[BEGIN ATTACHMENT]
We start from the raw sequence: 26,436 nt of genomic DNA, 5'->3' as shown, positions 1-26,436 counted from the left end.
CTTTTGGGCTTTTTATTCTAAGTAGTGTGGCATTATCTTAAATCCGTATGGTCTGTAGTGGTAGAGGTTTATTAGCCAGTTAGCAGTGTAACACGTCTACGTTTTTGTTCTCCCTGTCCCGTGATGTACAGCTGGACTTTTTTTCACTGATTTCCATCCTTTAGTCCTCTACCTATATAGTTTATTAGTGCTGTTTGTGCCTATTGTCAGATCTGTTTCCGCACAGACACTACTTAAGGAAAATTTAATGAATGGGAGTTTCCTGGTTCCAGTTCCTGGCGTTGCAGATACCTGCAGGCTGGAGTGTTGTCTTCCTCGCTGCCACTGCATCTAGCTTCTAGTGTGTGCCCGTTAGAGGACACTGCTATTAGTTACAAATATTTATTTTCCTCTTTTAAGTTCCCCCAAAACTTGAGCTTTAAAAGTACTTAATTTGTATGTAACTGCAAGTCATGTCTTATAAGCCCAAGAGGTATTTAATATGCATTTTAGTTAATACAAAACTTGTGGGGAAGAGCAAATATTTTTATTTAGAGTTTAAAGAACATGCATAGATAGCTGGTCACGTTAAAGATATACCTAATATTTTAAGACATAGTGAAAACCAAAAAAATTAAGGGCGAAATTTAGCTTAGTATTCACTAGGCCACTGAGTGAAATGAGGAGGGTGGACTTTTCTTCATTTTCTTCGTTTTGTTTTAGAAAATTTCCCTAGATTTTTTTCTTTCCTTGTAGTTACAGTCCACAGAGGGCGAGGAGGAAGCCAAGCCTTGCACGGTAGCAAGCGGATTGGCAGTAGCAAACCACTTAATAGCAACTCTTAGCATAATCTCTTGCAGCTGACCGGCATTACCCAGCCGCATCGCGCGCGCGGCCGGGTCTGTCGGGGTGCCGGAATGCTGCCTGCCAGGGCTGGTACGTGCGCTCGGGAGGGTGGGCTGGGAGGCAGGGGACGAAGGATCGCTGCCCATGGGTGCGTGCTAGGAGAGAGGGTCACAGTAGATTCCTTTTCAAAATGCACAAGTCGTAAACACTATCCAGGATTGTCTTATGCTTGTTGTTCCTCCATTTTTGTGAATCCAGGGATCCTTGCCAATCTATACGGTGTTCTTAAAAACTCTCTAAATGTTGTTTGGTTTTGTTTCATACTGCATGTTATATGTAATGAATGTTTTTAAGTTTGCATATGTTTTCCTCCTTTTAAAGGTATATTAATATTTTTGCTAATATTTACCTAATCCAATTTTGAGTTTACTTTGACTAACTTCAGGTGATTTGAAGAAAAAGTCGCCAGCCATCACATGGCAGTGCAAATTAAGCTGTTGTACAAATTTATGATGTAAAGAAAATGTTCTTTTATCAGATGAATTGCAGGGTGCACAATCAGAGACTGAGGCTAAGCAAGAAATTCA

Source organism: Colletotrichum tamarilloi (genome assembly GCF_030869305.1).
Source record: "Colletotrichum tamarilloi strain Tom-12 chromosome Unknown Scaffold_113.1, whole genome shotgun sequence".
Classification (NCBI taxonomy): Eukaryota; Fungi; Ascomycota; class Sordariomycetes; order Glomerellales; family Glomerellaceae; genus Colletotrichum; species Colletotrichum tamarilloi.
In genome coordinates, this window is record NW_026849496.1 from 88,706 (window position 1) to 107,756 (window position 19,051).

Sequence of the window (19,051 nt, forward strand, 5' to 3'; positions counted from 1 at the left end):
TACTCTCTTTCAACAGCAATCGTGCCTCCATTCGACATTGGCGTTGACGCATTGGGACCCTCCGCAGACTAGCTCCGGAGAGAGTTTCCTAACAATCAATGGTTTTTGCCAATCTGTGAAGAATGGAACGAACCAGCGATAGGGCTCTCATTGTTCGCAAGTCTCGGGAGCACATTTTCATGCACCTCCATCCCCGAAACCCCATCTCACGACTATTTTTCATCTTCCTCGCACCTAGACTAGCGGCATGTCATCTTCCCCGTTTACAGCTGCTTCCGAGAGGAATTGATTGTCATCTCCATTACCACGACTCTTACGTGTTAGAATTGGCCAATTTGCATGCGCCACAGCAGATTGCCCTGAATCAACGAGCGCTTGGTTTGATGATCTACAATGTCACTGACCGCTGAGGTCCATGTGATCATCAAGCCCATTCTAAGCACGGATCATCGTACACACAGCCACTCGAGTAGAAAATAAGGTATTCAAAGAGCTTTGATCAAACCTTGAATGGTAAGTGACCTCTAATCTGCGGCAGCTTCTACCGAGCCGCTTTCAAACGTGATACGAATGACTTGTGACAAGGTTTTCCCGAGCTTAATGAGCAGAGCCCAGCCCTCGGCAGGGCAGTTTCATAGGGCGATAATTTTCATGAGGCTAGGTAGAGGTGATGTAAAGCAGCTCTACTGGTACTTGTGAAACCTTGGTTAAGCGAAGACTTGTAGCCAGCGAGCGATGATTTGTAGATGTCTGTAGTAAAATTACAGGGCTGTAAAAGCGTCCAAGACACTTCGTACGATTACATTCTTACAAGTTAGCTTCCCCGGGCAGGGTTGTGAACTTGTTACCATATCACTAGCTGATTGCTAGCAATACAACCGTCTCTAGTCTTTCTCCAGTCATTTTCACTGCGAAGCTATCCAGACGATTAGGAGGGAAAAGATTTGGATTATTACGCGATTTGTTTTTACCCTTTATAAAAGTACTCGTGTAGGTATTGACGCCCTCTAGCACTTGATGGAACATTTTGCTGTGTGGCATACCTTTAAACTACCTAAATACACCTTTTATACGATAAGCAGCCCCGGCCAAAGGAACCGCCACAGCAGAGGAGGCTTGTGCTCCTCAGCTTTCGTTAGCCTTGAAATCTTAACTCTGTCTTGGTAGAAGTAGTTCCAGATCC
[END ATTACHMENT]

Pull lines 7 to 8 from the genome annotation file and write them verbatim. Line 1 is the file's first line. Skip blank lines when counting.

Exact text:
Sequence of the window (19,051 nt, forward strand, 5' to 3'; positions counted from 1 at the left end):
TACTCTCTTTCAACAGCAATCGTGCCTCCATTCGACATTGGCGTTGACGCATTGGGACCCTCCGCAGACTAGCTCCGGAGAGAGTTTCCTAACAATCAATGGTTTTTGCCAATCTGTGAAGAATGGAACGAACCAGCGATAGGGCTCTCATTGTTCGCAAGTCTCGGGAGCACATTTTCATGCACCTCCATCCCCGAAACCCCATCTCACGACTATTTTTCATCTTCCTCGCACCTAGACTAGCGGCATGTCATCTTCCCCGTTTACAGCTGCTTCCGAGAGGAATTGATTGTCATCTCCATTACCACGACTCTTACGTGTTAGAATTGGCCAATTTGCATGCGCCACAGCAGATTGCCCTGAATCAACGAGCGCTTGGTTTGATGATCTACAATGTCACTGACCGCTGAGGTCCATGTGATCATCAAGCCCATTCTAAGCACGGATCATCGTACACACAGCCACTCGAGTAGAAAATAAGGTATTCAAAGAGCTTTGATCAAACCTTGAATGGTAAGTGACCTCTAATCTGCGGCAGCTTCTACCGAGCCGCTTTCAAACGTGATACGAATGACTTGTGACAAGGTTTTCCCGAGCTTAATGAGCAGAGCCCAGCCCTCGGCAGGGCAGTTTCATAGGGCGATAATTTTCATGAGGCTAGGTAGAGGTGATGTAAAGCAGCTCTACTGGTACTTGTGAAACCTTGGTTAAGCGAAGACTTGTAGCCAGCGAGCGATGATTTGTAGATGTCTGTAGTAAAATTACAGGGCTGTAAAAGCGTCCAAGACACTTCGTACGATTACATTCTTACAAGTTAGCTTCCCCGGGCAGGGTTGTGAACTTGTTACCATATCACTAGCTGATTGCTAGCAATACAACCGTCTCTAGTCTTTCTCCAGTCATTTTCACTGCGAAGCTATCCAGACGATTAGGAGGGAAAAGATTTGGATTATTACGCGATTTGTTTTTACCCTTTATAAAAGTACTCGTGTAGGTATTGACGCCCTCTAGCACTTGATGGAACATTTTGCTGTGTGGCATACCTTTAAACTACCTAAATACACCTTTTATACGATAAGCAGCCCCGGCCAAAGGAACCGCCACAGCAGAGGAGGCTTGTGCTCCTCAGCTTTCGTTAGCCTTGAAATCTTAACTCTGTCTTGGTAGAAGTAGTTCCAGATCC